Indeed, We sent down the Torah, in which was guidance and light. The prophets who submitted [to Allah ] judged by it for the Jews, as did the rabbis and scholars by that with which they were entrusted of the Scripture of Allah, and they were witnesses thereto. So do not fear the people but fear Me, and do not exchange My verses for a small price. And whoever does not judge by what Allah has revealed - then it is those who are the disbelievers. And We ordained for them therein a life for a life, an eye for an eye, a nose for a nose, an ear for an ear, a tooth for a tooth, and for wounds is legal retribution. But whoever gives [up his right as] charity, it is an expiation for him. And whoever does not judge by what Allah has revealed - then it is those who are the wrongdoers.
Qur'an 5:44-45

I'm wondering who this applies to specifically. As far as I'm aware, qisas punishment goes through a Sharia court. So, I would expect it's not your average Joe Muslim who is "judging" in this verse, but rather judges or qadi, or people who are qualified to judge in some way.

However, this might also be interpreted as meaning a kind of "personal judgment", such as a belief that "a life for a life", etc., is fair and just, as ordained by Allah.

Question: Does "whoever does not judge by what Allah has revealed" only apply to judges (qadi)?

I found this tafsir:

... whoever does not show what the Qur'an has shown nor act according to it: (such are wrong-doers) who harm themselves with punishment.
Tanwîr al-Miqbâs min Tafsîr Ibn ‘Abbâs

This suggests that qisas might be the "tip of the iceberg", referring to judging by all Muslims in all ways. It's not too clear to me, though.

  • It at the very least also applies to the ruler, i.e. the caliph and his subsidiaries.
    – G. Bach
    Feb 12, 2018 at 22:26

2 Answers 2


One may answer this by logic in the following way:

If we accept and believe that Allah is just, then his shari'a is just so seeking an award outside of Allah's rulings must be a kind of injustice and denial of Allah's justice and shari'a which implicates that this is kufr (rejecting the truth)!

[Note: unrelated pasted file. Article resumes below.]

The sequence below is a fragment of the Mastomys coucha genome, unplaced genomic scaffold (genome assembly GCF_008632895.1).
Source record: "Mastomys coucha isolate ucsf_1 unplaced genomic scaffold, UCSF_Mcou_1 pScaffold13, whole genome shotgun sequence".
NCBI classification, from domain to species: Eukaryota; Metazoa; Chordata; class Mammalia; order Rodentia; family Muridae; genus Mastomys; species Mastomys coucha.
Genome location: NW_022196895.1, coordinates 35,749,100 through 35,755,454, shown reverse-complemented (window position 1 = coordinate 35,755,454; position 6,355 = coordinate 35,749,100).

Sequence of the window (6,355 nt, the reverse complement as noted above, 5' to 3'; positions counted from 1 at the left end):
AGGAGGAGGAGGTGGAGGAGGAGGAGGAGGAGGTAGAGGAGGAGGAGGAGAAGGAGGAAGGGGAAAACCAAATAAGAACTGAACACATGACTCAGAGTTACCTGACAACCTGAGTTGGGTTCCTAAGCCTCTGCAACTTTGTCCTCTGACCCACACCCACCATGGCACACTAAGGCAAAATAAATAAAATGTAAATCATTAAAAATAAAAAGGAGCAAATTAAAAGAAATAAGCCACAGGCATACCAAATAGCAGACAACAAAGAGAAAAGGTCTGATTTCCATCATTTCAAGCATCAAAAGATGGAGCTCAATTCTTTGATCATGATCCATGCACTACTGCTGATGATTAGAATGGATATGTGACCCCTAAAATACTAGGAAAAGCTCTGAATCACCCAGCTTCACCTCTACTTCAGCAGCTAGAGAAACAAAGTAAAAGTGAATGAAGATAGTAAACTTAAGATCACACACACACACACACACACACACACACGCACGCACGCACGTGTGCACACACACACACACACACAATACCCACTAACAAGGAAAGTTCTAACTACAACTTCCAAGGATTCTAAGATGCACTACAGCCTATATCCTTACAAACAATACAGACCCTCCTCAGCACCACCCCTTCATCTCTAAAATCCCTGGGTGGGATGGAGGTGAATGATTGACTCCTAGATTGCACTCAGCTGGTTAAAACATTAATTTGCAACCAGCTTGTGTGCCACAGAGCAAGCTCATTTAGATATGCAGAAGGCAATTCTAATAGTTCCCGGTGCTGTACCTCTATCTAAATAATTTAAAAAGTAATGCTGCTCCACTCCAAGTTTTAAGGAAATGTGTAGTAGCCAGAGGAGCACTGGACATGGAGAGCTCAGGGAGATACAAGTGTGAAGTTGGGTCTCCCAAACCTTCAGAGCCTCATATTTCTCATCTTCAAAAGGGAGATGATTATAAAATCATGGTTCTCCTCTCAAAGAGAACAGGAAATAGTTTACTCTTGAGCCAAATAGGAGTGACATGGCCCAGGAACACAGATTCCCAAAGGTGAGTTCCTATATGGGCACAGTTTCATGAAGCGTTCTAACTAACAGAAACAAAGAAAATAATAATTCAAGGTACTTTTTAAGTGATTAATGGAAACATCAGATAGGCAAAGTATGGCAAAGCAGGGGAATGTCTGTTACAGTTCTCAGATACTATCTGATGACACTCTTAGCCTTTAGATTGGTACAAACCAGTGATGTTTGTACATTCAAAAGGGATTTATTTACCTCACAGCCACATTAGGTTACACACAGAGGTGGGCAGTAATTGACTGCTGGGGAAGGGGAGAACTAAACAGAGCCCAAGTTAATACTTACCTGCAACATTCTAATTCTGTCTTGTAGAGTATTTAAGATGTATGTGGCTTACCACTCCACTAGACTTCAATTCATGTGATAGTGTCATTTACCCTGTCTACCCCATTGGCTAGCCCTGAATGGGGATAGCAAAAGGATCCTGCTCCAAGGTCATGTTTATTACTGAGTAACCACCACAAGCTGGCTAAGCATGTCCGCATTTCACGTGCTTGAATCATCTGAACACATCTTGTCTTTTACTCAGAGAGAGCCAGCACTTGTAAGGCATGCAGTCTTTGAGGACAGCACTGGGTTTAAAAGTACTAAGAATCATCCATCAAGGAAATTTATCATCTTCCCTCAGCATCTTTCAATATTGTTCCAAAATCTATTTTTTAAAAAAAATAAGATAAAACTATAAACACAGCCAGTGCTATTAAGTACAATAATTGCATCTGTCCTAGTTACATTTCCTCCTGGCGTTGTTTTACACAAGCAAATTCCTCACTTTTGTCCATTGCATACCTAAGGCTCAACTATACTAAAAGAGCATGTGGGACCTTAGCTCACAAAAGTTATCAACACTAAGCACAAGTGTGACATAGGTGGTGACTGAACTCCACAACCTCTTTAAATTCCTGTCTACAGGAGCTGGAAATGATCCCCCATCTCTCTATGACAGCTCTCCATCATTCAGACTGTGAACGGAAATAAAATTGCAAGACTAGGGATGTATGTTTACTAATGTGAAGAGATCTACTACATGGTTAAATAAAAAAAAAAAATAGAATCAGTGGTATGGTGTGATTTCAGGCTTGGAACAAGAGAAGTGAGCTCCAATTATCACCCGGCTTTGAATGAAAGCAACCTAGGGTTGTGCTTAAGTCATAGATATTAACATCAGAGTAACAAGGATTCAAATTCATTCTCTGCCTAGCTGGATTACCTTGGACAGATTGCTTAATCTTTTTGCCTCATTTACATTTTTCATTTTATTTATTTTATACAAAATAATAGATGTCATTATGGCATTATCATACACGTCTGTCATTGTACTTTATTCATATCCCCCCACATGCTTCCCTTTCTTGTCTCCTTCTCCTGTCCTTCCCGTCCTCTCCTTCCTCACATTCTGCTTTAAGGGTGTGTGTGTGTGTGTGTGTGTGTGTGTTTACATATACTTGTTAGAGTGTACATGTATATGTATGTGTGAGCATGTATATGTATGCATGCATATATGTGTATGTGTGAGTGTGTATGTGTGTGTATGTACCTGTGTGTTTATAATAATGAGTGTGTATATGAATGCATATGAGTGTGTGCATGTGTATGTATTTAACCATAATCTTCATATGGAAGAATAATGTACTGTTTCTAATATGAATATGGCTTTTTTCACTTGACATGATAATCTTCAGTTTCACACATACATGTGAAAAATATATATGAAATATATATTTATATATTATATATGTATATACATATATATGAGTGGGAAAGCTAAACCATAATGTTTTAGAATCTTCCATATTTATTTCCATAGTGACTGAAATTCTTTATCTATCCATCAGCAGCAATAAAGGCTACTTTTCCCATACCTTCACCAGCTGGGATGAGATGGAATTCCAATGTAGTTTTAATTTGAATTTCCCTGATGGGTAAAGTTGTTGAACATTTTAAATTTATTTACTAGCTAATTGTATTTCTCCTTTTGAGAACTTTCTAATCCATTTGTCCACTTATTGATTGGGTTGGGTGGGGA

So basically there's no difference between a judge who instead of judging based on shari'a -which is known to him- renders a verdict which is not conform to the shari'a or a civil person who seeks his justice by willingly going to a court which does not render verdicts which are shari'a conform. Both have sinned in a bad way -by practicing injustice- which is (set) equal to kufr. The tafsirs who addressed this last part of verse 5:45 considered people who refer to other than the shari'a in their judgement as unjust or fassiq. Also they explain the verses that actually Jews (whom were meant in this context) knew the truth -the shari'a rulings- but didn't follow them to some extent.
Maybe an important addition comes from at-Tahrir wa-Tanwir which make clear that forgiving one an other doesn't count as such wrongdoing, but is a desirable behaviour. But the point of these verses is going against the total elimination of the right of qissas.

See also islamqa #974


No, it applies to everyone and all aspects of life.

But we have to remember that a principle in our religion is Balance;

If we can't do a certain obligated act, we do the next best thing that is within our capability that will not take up our whole day etc.

Sometimes there is more reward in abstaining from an obligatory act, e.g. not fasting in ramadan while feeling really sick

  • This answer could use some evidences to support your claims and only tangentially adresses the actual question without elaborating why you say "no" while you're instead pointing at some other topics which might be related (see How to Answer).
    – Medi1Saif
    Feb 12, 2018 at 13:07

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